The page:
Data privacy authorities around the world, including Canadian privacy commissioner Jennifer Stoddart, have sent an open letter to Google Inc., outlining their concerns with Google Glass.

Thirty-seven provincial and international privacy offices from Australia, New Zealand, Mexico and Israel, as well as privacy commissioners in Alberta, Quebec and British Columbia, have signed off on the letter addressed to Google CEO Larry Page.

In the letter, they listed their concerns with Google Glass, including questions about how it complies with data protection laws, what kinds of privacy protections Google has in place, what kind of data Google is collecting and why, and who the data will be shared with.

On a broader level, the letter also asked Google to share about how it will tackle issues around facial recognition, whether it will address “social and ethical issues” cropping up from individuals secretly collecting information about each other, and if Google would bring a device to any of the authorities for testing.

Chief among the data authorities’ concerns is that they haven’t been consulted, saying they feel companies need to build privacy into their products before releasing them.

“Google Glass raises significant privacy issues and it is disappointing that Google has not engaged more meaningfully with data protection authorities about this technology,” Stoddart said in a statement. “We are urging Google to take part in a real dialogue with us about Google Glass.”

In an email, the privacy commissioner’s office said the letter was the result of several discussions with the International Enforcement Cooperation Working Group, which started at a conference in Mexico City in 2011. The group has been in touch over issues that concern all of the countries involved, including Google Glass and how it may infringe on citizens’ privacy.

“This technology could become ‘always on computing’ … Our Office has reached out to Google in the recent past to try and learn more about Glass. To date however, we haven’t been provided with much more than what has been included in media reports. It was felt that raising concerns in an open letter would be an effective way to brig [sic] privacy concerns to Google’s attention,” said a spokesperson from the privacy commissioner’s office.

“While it’s disappointing that Google hasn’t engaged more meaningfully with data protection authorities about this technology, we’re hopeful that company will provide information to respond to our concerns prior to wider availability of its product.”

Google confirmed it received the letter.

“We are thinking very carefully about how we design Glass because new technology always raises new issues. Our Glass Explorer program, which reaches people from all walks of life, will ensure that our users become active participants in shaping the future of this technology,” said Google Canada spokesperson Leslie Church in an email. The Glass Explorer program is the one currently allowing a select group of developers to test the product.

Google still hasn’t officially launched Glass for the consumer market, but it is slated to be available to consumers by winter 2013.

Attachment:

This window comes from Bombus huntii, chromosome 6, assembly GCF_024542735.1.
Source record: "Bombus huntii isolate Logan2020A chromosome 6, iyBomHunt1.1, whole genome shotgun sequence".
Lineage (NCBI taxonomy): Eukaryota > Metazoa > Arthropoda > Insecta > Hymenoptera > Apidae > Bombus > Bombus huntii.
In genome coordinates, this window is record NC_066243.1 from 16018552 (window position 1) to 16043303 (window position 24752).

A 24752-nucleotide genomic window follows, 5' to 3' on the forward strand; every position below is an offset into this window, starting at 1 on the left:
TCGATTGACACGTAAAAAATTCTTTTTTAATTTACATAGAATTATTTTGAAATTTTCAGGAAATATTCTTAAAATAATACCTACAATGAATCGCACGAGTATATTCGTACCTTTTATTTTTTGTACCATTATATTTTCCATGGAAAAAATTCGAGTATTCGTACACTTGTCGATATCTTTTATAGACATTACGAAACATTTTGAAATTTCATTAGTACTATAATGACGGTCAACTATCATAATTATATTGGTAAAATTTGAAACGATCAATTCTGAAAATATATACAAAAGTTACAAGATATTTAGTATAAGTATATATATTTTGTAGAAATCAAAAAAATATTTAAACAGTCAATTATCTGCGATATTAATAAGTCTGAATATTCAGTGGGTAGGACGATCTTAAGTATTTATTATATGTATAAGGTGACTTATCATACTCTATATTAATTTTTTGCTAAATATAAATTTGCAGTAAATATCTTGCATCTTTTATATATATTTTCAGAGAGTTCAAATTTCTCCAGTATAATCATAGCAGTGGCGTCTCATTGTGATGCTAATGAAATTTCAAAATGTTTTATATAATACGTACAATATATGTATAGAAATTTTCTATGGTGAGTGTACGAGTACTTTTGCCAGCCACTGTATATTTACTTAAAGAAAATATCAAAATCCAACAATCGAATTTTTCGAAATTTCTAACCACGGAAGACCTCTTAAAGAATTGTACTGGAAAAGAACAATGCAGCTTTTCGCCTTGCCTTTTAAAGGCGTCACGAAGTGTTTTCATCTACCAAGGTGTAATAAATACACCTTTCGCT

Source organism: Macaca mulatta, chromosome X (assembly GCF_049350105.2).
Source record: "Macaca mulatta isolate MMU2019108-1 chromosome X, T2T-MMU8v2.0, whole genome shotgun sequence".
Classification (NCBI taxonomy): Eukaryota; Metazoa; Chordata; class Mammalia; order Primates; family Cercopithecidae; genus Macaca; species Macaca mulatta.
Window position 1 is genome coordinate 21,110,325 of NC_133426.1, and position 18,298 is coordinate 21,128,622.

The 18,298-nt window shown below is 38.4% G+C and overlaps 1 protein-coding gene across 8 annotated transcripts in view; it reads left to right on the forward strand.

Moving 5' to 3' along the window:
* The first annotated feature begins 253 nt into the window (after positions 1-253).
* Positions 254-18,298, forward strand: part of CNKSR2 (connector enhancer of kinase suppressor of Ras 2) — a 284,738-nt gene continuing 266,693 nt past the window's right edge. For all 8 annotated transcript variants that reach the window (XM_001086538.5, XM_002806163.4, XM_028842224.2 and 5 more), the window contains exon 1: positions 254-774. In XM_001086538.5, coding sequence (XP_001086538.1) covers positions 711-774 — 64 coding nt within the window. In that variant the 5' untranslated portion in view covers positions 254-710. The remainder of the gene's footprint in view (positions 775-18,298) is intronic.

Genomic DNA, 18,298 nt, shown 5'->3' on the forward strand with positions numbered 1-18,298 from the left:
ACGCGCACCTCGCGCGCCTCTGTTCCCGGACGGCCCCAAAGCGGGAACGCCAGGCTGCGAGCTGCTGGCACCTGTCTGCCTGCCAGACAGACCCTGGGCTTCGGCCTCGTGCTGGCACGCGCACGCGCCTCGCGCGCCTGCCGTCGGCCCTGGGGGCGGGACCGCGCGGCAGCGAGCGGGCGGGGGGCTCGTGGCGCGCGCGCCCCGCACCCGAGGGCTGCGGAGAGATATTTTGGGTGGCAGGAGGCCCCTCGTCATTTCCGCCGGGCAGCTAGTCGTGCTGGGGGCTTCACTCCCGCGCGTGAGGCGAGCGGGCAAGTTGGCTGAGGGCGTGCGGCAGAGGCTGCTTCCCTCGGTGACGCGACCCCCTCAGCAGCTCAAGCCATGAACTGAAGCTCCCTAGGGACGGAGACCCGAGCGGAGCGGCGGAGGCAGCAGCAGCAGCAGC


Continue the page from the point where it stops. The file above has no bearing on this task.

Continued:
The piece of wearable technology, presented as a pair of glasses with a camera, display, and touch screen, allows wearers to pull up data and view it right in front of their eyes. Users will be able to easily take photos and record video, access Google Maps for directions, and answer messages.

Church added that Google Glass has a display light that turns on when the device is active, and that to perform actions, the user needs to speak or do a physical gesture.

Still, this isn’t the first time Google Glass has raised the ire of those anxious to protect their privacy from scrutinizing, Glass-covered eyes.

Earlier this month, the New Jersey Division of Gaming Enforcement ordered 12 casinos in Atlantic City, N.J. to ban the device for fear of cheating.

And in May, a Seattle, W.A. bar called the 5 Point said it is also banning the glasses to protect its customers’ privacy.

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  • tecbiznet

    This is part of the future and there are some times in which we need to open the gates of our life a little bit. Your personal data is becoming a little bit public and that is something you must accept.

    Embrace technology and the future.

  • wizardB

    I think he should be far more concerned with the NSA hoovering up all the info that’s runs through US servers.The biggest threat to our privacy and freedom are our own governments.It’s starting to look like it’s time again.

    “A free people ought not only to be armed and disciplined,

    but they should have sufficient arms and ammunition to maintain a

    status of independence from any who might attempt to abuse them,

    which would include their own government.”

    –George Washington

  • Stuntman06

    So, did the privacy commissioner and these other government juristictions also send such a letter to those technology companies who provide all of the existing equipment in use today that capture video? If not, what is so special about Google Glass? I can pull out my phone any time and start taking pictures and video. Some organisations who loan up laptops have been known to activate the web cam without the user’s knowledge. There is even a spy store in my city where you can buy surveillance equipment for years that are a bigger threat to privacy than Glass.

  • gisabun

    I can see issues with Google Glass. Events will ban them for people will record a full concert [easier to have it on your head than holding it for 2 hours or so] (on the other hand you won’t be annoyed with the guy in front of you with his camera blocking your view!].
    Schools will ban them [especially during exams]. Distracting otherwise.
    They’ll be banned while driving.
    They’ll be banned at strip joints. 🙂